They say flavours, ingredients and cooking styles change almost every 50 km in India and yet there are dishes that connect the dots across the country. Chickpea flour and sour yogurt come together to create versions of the kadhi. The textures vary from region to region; the slightly thicker Punjabi Kadhi with pakoras is a case in point. Flavours vary too; Gujarat’s Bhinda na Kadhi with okra is a lovely blend of sweet and sour. Across the South there are many variations of this dish like the Majige Huli in Karnataka that is usually eaten with steamed rice and crispy aralu sandige (deep-fried crisps).
The traditional Kerala Sadya (feast served on a banana leaf) has quite a few dishes that use sour yogurt. The Kaalan is arguably the most famous of these dishes. Except this dish has a much thicker consistency and is also very sour. It is usually made with one vegetable like raw banana or yam. In areas around Thrissur and Palakkad it’s common to find a much thinner version of the Kadhi – More Kuttan, that uses only sour yogurt or buttermilk without the chickpea flour.
Of all these dishes, I’m partial to the More Kuzhambu in Tamil Nadu. It translates into buttermilk gravy and has the same textures of the Punjabi Kadhi with subtle flavours. It’s not too sour and not too spicy. This dish differs from its Kerala cousins in the texture (that comes from the thicker yoghurt and the urad dal). For some communities, this is a dish that usually makes it to wedding feasts. It is sometimes served as the first course even before the sambarand rasam are served with rice. While it’s not uncommon to pair rotis with the Kadhi, the More Kuzhambu is almost always eaten only with steamed rice.
While the dish takes its name from buttermilk, it is mostly made with whipped curd that is a tad sour. Typically, one vegetable is used to make this dish. My favourite version is the keerai thandu (Spinach stalk) More Kuzhambu that uses tender and crunchy spinach stalks. These stalks are highly seasonal, typically making their first appearance in Chennai’s vegetable markets around end July. More Kuzhambu tastes equally delicious with vegetables like okra, chow chow (chayote) and taro root / cola cassia (seppankazhangu in Tamil or Arbi in Hindi). A classic combination in Tamil Brahmin cuisine with the More Kuzhambu is the usilli – a poriyal (stir-fried vegetable) that combines vegetables like French beans or banana flower with steamed tur dal.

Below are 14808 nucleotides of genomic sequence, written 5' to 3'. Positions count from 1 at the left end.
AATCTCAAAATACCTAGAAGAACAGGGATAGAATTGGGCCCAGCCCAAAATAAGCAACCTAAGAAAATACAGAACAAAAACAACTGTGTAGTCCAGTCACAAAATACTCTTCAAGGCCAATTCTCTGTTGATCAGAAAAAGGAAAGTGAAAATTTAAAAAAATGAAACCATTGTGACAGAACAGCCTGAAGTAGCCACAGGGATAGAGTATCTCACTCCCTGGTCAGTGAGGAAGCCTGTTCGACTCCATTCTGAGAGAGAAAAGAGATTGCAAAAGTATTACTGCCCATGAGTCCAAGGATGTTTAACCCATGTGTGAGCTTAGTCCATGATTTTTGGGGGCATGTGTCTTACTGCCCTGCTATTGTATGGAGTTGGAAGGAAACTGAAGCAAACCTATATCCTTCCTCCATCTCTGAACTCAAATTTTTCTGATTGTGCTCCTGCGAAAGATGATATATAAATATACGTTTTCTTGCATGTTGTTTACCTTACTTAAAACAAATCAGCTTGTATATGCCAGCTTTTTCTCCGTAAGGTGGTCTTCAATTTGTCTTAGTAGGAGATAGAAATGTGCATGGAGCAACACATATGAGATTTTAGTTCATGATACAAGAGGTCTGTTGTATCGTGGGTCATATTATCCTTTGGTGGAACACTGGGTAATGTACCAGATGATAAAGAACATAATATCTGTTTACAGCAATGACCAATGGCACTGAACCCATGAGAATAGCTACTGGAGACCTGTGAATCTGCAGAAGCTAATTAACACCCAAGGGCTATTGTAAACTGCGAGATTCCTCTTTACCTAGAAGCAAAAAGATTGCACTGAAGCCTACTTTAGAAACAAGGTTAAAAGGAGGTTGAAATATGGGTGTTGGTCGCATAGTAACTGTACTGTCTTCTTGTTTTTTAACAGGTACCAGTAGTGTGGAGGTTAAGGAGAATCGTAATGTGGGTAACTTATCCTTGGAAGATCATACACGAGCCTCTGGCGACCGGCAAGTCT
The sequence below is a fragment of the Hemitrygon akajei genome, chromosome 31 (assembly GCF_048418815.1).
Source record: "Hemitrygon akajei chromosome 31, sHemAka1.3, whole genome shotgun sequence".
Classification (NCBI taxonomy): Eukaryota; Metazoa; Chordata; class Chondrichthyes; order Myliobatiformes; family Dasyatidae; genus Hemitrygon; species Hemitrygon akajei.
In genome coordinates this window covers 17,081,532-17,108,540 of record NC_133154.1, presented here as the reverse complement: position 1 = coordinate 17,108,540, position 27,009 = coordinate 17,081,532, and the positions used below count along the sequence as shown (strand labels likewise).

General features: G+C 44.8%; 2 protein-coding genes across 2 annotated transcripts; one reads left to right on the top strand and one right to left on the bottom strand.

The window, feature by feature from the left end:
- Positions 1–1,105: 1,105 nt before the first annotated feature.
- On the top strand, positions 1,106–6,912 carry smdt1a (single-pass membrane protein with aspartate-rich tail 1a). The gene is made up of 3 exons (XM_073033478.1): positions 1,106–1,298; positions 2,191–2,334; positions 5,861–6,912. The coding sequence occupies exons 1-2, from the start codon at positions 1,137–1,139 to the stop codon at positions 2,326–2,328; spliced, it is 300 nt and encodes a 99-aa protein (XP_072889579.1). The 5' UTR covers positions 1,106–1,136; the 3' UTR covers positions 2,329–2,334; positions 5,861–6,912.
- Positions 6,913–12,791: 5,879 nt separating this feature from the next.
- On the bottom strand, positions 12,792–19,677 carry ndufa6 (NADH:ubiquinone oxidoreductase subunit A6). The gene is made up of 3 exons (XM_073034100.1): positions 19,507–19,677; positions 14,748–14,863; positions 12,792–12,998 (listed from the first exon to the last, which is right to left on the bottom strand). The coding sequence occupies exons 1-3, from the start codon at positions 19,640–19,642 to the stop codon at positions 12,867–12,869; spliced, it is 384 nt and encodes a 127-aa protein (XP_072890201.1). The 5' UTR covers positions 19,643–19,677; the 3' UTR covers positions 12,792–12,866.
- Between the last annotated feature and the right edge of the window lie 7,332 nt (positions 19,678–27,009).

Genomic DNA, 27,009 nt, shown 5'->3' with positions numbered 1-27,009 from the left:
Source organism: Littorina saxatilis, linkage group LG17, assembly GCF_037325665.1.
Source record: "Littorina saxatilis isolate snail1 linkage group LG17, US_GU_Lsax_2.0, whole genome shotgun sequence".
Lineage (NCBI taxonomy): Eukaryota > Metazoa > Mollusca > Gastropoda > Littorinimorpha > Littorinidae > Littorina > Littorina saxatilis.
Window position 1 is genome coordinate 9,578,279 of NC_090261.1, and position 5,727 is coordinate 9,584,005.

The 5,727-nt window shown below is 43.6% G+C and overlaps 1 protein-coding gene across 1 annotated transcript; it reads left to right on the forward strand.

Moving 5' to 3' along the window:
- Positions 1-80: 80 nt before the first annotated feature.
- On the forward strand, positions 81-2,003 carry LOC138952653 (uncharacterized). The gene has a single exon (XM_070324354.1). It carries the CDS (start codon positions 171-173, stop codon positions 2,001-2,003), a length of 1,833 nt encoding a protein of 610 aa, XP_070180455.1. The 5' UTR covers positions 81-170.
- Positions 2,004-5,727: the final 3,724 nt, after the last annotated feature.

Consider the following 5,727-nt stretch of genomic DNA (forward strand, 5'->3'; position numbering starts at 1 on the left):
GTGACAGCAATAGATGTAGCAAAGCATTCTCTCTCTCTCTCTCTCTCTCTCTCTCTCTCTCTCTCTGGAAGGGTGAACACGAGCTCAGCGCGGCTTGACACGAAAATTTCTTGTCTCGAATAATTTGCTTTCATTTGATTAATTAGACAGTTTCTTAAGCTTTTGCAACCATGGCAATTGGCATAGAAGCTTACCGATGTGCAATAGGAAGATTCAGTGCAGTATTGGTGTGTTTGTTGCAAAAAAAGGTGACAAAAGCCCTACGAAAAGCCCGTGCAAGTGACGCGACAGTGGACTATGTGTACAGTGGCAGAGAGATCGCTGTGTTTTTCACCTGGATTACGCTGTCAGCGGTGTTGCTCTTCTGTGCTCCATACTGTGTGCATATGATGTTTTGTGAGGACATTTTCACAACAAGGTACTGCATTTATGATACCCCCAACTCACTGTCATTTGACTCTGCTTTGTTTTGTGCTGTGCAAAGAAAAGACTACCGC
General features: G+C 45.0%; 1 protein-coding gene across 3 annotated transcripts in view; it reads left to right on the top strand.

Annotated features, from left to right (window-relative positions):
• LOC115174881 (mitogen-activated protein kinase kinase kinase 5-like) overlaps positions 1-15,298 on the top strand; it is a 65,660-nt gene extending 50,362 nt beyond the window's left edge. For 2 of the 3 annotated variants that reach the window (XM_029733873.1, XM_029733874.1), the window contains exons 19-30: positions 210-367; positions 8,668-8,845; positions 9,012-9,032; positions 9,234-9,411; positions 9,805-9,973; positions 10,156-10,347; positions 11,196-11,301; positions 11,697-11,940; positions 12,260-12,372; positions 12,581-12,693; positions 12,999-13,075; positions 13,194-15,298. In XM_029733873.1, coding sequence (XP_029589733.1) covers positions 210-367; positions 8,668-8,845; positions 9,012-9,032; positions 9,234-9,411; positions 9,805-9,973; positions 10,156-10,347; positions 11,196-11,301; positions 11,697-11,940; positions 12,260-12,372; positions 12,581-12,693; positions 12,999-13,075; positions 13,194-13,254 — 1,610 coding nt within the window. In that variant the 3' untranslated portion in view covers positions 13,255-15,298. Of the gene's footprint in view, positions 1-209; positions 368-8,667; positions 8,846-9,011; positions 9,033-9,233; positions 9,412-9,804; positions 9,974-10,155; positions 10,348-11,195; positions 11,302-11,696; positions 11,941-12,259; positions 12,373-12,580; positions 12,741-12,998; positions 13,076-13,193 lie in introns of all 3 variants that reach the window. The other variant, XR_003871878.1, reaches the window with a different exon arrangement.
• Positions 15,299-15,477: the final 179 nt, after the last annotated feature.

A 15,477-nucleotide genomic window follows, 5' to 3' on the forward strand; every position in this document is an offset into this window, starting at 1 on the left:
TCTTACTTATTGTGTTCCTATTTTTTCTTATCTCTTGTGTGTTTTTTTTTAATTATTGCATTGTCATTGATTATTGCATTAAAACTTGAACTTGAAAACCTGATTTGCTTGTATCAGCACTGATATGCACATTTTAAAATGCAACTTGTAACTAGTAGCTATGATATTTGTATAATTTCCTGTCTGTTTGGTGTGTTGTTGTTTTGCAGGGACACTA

It’s remarkably simple, perfect if you don’t have time to fix an elaborate sambar and works particularly well with a few vegetables. This is my mother’s time-tested recipe with okra.
Vendakkai More Kuzhambu recipe (Okra Buttermilk gravy)
Sour curd (Thick sour curd beaten) – 1/2 cup
Freshly grated coconut – 1/4 cup
Okra – 200 gms
1 tablespoon Cumin
turmeric – 1/4 teaspoon
1/2 tablespoon Urad dal
1/2 teaspoon fenugreek
1/4 teaspoon Coconut oil
Green chillies – 4 to 6
Curry leaves – a few sprigs
Salt – to taste
Mustard – 1/4 teaspoon
1. Fry okra with a little turmeric and curry leaves.
2. Add some water.
3.Fry urad dal,fenugreek separately in coconut oil.
4.Add the green chillies.
5.Blend this mixture with the cumin seeds to a fine paste and add some water and the salt as you do.
6.Add this mixture to the okra and let it simmer for 3-4 minutes.
7.Add the beaten curd – add some water to this curd until it reaches a thick lassiconsistency.
8.’Temper’ this with the curry leaves and the mustard seeds.
If you like the Punjabi style Pakoda Kadhi, you could try the paruppu urundai (Lentil balls) more kuzhambu where you can substitute the vegetable with lentil balls:
1. Soak 1/4 cup of tur dal with 1 teaspoon of raw rice
2. Blend this into a coarse paste along with 3 ground red chillies and a pinch of asafoetida.
3. Make this paste into balls and pressure cook.